ADVENTURES IN PROPELLER PROGRAMMING
■ BY JON WILLIAMS
BASIC PROPELLER PROGRAMMING
We knew it had to happen, right? After all, Parallax and BASIC go together
like macaroni and cheese. On their own, the elements are great. When you
get them together, you create absolute magic!
I think it’s safe to say that more than a few Parallax customers were
disappointed when the Propeller arrived and couldn’t be programmed in
BASIC. Like me, many of these customers had invested years learning and
working with BASIC, and a good portion of that group had a lot of time
with embedded projects thanks to PBASIC. Now, I’m not being critical.
Spin is okay with me and I’m quite comfortable with it. That said, I’ve been
programming in one form of BASIC or another for almost 30 years, and that
kind-of makes BASIC a little bit hard to give up.
Well ... good news! The team that developed SX/B (headed by Terry “Bean” Hitt) has taken the lessons
learned from that product and created a BASIC language
compiler for the Propeller: PropBASIC. So, if you’ve been
holding off getting into the Propeller because you couldn’t
use BASIC, you have no more excuses.
WHAT IS PROPBASIC, ANYWAY?
Beyond the obvious, of course, PropBASIC is a single-pass compiler that generates Propeller assembly code so
that our programs run at the fastest speed possible. The
output is one or more Spin files that can be downloaded
to the Propeller. In version 1.0, the main program code is
limited to a single cog. Don’t let this bother you —
Propeller assembly is very powerful and processes that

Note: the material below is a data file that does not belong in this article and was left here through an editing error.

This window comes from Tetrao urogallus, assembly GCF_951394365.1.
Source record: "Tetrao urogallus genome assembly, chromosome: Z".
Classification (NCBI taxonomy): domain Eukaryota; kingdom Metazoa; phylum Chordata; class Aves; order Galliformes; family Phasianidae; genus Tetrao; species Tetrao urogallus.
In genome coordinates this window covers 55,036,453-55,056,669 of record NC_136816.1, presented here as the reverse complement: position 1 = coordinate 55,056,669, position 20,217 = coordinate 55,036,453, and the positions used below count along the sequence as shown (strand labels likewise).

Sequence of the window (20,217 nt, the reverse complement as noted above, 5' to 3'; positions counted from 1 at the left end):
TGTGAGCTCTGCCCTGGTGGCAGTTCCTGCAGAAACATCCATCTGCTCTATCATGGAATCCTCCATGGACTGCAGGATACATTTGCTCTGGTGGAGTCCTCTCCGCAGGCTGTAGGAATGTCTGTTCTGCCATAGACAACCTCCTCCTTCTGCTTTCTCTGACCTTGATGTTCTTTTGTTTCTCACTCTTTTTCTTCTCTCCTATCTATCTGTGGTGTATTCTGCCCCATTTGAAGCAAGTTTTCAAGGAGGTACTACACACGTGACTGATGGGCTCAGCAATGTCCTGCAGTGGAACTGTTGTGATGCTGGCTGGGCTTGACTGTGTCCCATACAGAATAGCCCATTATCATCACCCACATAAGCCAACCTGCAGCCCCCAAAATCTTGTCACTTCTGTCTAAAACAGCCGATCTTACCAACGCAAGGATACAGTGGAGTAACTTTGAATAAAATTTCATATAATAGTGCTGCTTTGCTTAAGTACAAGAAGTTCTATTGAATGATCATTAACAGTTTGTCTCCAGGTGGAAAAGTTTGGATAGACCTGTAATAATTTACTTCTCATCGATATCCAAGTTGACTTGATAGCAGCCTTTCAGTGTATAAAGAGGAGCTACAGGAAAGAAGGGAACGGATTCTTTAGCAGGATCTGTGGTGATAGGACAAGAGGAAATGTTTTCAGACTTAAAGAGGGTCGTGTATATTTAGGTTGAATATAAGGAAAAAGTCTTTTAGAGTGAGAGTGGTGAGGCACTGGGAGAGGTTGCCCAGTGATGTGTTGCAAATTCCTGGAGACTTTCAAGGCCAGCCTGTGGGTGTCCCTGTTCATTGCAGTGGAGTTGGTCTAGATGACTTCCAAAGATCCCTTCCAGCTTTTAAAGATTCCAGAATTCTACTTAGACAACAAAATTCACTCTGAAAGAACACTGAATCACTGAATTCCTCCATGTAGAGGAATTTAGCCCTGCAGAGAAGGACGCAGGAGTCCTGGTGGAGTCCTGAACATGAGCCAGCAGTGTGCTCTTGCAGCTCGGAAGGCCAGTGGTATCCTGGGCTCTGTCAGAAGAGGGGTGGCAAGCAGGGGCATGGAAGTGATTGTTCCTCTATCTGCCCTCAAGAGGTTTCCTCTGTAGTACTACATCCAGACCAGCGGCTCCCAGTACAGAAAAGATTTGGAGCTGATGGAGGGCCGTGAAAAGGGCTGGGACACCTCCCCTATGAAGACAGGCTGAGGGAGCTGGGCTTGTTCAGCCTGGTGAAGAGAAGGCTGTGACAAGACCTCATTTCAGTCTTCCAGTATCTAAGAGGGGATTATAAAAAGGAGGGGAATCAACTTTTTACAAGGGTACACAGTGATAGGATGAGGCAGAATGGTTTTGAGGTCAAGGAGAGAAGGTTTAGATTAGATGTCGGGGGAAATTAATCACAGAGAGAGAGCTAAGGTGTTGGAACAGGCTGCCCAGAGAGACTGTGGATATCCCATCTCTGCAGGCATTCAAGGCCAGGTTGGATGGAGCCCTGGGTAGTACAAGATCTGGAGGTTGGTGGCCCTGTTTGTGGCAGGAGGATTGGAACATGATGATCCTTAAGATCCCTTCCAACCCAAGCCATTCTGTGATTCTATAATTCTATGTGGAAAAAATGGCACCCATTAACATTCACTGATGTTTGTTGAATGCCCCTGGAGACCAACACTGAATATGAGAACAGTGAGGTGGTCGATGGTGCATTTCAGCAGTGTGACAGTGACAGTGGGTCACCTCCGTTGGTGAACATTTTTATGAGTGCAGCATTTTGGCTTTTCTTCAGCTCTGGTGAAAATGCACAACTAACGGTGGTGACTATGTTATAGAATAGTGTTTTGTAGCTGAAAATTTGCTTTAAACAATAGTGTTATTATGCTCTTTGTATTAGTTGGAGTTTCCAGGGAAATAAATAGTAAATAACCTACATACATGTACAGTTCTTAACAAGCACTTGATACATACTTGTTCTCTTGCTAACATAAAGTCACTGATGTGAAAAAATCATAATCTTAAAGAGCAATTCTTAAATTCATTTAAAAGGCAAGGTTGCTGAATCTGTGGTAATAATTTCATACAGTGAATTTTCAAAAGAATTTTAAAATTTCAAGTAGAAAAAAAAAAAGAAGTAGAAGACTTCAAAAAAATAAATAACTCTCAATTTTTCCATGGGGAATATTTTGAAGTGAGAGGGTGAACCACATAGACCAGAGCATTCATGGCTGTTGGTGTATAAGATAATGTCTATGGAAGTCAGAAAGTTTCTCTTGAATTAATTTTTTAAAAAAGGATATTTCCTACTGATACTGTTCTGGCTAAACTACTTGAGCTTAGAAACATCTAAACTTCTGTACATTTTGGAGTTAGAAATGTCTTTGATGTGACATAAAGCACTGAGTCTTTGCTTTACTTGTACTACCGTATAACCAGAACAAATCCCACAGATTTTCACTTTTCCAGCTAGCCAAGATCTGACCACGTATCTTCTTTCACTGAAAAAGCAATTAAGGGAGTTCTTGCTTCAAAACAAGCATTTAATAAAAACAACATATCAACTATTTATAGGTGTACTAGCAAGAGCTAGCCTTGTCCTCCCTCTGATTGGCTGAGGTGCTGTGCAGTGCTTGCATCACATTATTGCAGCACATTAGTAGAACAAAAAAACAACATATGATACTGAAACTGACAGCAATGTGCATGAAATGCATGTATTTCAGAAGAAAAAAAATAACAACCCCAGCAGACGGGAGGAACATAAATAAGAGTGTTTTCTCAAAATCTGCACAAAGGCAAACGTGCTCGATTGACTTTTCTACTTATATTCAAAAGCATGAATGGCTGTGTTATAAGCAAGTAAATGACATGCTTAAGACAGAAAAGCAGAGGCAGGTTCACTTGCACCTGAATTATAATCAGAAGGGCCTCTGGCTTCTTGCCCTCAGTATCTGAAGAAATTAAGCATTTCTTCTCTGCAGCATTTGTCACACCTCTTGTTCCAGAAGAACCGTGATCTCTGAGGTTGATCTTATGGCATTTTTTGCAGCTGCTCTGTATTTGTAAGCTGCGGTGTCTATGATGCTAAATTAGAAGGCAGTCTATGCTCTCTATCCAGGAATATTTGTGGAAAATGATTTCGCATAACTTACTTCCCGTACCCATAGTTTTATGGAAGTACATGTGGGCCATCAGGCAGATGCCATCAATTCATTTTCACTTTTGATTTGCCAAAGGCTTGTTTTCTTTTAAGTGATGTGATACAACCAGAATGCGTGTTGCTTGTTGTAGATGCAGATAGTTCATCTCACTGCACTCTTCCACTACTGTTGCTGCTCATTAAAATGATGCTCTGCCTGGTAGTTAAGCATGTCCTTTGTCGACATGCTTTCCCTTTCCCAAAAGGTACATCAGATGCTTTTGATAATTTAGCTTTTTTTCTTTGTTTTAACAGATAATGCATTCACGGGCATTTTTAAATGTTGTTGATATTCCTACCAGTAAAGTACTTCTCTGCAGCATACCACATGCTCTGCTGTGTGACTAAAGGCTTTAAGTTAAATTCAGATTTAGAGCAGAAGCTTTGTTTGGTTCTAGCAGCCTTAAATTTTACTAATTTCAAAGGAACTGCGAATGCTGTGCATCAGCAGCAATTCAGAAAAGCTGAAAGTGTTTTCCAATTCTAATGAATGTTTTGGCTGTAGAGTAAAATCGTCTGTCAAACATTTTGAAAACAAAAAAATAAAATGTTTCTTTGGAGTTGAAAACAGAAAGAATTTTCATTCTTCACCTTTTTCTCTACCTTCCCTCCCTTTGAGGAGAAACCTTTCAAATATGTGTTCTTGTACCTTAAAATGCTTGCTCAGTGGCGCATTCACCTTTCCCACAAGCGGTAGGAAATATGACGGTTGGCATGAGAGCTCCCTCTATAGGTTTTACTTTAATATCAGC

take several assembly instructions in other micros are
handled with a single instruction in the Propeller. To top
that, we have seven additional cogs available and
PropBASIC lets us use them with tasks. In the future, it is
very likely that PropBASIC will adopt [Propeller whiz] Bill
■ FIGURE 1. LED circuit.
Henning’s LMM (large memory model) architecture,
allowing the compiled output to run from the Hub RAM,
breaking the 2K limit imposed by a cog.
For those that have used SX/B, PropBASIC will seem
very familiar and you should be able to migrate many of
your projects with just a few changes. If you’re coming
straight from the BASIC Stamp (or one of its many work-alikes), you’ll find PropBASIC similar to PBASIC, though
not directly compatible. Trust me, it’s not a problem; the
learning curve is very small. Many of us — myself included
— transitioned from the BASIC Stamp to the SX using
SX/B. The transition from PBASIC to PropBASIC will be
just as easy, and a lot of fun. Yes, you’ll have to get used
to a slightly new way of doing things, but once you do
you’ll wish you’d made the transition to a multi-core
Every PC programming book, no matter the language
it teaches, starts out with the now infamous “Hello,
World” program. Starting simple is smart as it allows us to
get the fundamentals in place before tackling the big stuff.
In the microcontroller world, we tend to blink an LED.
Trivial? Yes. Important? Yes! If we can’t blink an LED, then
we certainly can’t expect to control a multi-axis robot
using GPS input, now can we? Go ahead and connect an
LED circuit as shown in Figure 1. If you have a Propeller
demo board, that LED is in place.